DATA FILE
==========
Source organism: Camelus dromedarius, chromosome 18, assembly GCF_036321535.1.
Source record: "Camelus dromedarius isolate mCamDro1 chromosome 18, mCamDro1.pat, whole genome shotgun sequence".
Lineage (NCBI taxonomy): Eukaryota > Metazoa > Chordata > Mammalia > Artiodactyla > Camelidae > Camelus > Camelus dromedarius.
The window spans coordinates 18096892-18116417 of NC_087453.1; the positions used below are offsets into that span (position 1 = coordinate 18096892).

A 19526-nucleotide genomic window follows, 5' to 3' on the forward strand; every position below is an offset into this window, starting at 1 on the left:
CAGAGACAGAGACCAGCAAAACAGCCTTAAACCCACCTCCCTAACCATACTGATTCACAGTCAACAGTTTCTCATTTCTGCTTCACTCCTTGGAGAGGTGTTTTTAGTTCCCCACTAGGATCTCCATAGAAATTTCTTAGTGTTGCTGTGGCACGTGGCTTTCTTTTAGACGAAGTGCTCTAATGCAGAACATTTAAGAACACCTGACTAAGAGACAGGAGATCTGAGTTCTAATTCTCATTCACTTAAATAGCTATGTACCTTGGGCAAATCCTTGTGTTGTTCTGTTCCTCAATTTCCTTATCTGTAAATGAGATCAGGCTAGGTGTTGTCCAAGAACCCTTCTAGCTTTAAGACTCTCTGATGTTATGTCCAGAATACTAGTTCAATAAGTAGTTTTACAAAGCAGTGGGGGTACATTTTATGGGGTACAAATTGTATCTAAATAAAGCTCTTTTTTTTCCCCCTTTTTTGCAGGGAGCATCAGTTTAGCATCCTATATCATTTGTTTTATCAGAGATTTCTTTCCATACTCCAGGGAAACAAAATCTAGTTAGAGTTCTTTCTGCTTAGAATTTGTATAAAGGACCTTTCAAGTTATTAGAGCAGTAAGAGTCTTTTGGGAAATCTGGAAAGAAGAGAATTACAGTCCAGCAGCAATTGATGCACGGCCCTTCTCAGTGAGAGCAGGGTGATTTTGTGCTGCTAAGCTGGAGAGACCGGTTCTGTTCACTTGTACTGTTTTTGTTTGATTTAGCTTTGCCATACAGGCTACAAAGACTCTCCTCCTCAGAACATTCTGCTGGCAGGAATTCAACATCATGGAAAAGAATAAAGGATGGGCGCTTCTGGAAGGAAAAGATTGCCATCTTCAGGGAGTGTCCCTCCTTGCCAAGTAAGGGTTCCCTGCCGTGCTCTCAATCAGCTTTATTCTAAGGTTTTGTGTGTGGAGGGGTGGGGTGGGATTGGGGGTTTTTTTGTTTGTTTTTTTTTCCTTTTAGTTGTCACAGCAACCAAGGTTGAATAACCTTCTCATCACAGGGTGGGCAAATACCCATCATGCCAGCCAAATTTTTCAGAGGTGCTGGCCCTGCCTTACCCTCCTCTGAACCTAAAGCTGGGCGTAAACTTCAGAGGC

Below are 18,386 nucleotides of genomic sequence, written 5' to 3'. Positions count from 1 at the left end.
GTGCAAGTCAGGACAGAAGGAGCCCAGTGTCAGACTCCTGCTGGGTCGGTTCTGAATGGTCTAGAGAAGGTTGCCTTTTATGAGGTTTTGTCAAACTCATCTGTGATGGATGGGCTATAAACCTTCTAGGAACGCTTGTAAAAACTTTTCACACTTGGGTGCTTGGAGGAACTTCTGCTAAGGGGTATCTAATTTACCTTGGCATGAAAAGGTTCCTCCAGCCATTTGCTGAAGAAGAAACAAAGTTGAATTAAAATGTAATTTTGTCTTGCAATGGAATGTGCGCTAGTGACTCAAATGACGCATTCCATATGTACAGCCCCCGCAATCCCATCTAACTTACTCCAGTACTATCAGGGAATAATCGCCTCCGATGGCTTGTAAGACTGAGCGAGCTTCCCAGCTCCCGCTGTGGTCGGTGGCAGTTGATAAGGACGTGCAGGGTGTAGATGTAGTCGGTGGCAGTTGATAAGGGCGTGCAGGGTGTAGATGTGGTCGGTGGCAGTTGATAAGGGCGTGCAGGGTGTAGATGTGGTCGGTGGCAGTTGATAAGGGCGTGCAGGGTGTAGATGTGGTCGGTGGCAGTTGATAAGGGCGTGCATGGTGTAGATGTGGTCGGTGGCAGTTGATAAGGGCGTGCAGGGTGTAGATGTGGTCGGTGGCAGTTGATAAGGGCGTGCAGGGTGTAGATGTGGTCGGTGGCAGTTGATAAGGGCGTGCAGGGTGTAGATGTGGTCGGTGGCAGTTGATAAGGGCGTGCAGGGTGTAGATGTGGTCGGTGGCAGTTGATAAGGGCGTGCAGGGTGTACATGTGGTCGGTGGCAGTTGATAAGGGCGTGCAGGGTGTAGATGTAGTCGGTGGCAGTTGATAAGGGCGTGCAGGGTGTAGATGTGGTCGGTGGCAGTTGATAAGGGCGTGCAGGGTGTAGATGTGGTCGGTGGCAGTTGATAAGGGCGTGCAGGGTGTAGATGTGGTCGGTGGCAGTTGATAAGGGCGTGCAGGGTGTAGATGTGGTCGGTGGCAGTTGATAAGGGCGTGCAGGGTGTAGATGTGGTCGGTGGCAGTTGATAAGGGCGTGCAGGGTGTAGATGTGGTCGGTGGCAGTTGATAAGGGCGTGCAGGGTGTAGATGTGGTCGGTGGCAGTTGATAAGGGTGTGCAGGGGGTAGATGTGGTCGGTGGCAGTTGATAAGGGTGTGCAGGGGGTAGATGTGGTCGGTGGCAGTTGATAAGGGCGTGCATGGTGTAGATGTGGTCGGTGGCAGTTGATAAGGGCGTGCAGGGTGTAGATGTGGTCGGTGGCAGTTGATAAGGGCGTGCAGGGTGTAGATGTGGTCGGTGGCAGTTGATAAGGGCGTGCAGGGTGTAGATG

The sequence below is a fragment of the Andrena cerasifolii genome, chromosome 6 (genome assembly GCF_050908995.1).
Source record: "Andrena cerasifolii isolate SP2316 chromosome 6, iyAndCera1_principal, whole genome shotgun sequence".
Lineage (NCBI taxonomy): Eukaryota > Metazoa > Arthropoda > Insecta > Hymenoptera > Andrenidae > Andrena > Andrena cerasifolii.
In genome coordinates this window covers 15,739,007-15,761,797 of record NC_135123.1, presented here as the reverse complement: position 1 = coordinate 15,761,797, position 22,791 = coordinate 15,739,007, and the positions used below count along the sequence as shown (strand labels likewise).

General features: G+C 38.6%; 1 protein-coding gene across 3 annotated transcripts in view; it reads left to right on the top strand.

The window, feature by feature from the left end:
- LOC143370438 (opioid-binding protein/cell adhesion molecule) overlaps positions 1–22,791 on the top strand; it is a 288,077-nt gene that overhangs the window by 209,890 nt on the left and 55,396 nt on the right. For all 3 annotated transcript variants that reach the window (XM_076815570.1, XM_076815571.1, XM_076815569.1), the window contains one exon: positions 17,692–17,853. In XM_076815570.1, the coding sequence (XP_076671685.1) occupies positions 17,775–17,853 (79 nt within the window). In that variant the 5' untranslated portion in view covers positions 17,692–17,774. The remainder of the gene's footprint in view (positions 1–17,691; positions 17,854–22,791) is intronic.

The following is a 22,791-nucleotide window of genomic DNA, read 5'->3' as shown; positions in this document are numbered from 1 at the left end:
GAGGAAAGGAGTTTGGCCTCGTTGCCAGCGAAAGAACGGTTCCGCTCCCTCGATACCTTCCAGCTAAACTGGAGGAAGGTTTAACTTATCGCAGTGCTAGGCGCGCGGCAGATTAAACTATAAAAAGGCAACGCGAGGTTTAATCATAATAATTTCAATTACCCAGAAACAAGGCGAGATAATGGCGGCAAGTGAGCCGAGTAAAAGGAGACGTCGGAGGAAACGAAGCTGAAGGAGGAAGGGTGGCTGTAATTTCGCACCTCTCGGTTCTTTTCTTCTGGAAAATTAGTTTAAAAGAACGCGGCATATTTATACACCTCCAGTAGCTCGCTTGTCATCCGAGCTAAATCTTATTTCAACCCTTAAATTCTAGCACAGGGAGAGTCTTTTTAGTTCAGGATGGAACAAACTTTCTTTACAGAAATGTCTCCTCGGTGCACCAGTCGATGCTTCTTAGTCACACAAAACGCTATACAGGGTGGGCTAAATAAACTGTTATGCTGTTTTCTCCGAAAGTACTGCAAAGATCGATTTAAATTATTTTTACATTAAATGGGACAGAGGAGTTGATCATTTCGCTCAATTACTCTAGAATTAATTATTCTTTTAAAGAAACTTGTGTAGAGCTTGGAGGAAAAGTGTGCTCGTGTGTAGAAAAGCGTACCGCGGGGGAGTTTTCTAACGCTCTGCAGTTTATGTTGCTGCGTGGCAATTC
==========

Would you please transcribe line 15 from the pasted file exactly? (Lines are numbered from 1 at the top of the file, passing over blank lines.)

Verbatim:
- LOC143370438 (opioid-binding protein/cell adhesion molecule) overlaps positions 1–22,791 on the top strand; it is a 288,077-nt gene that overhangs the window by 209,890 nt on the left and 55,396 nt on the right. For all 3 annotated transcript variants that reach the window (XM_076815570.1, XM_076815571.1, XM_076815569.1), the window contains one exon: positions 17,692–17,853. In XM_076815570.1, the coding sequence (XP_076671685.1) occupies positions 17,775–17,853 (79 nt within the window). In that variant the 5' untranslated portion in view covers positions 17,692–17,774. The remainder of the gene's footprint in view (positions 1–17,691; positions 17,854–22,791) is intronic.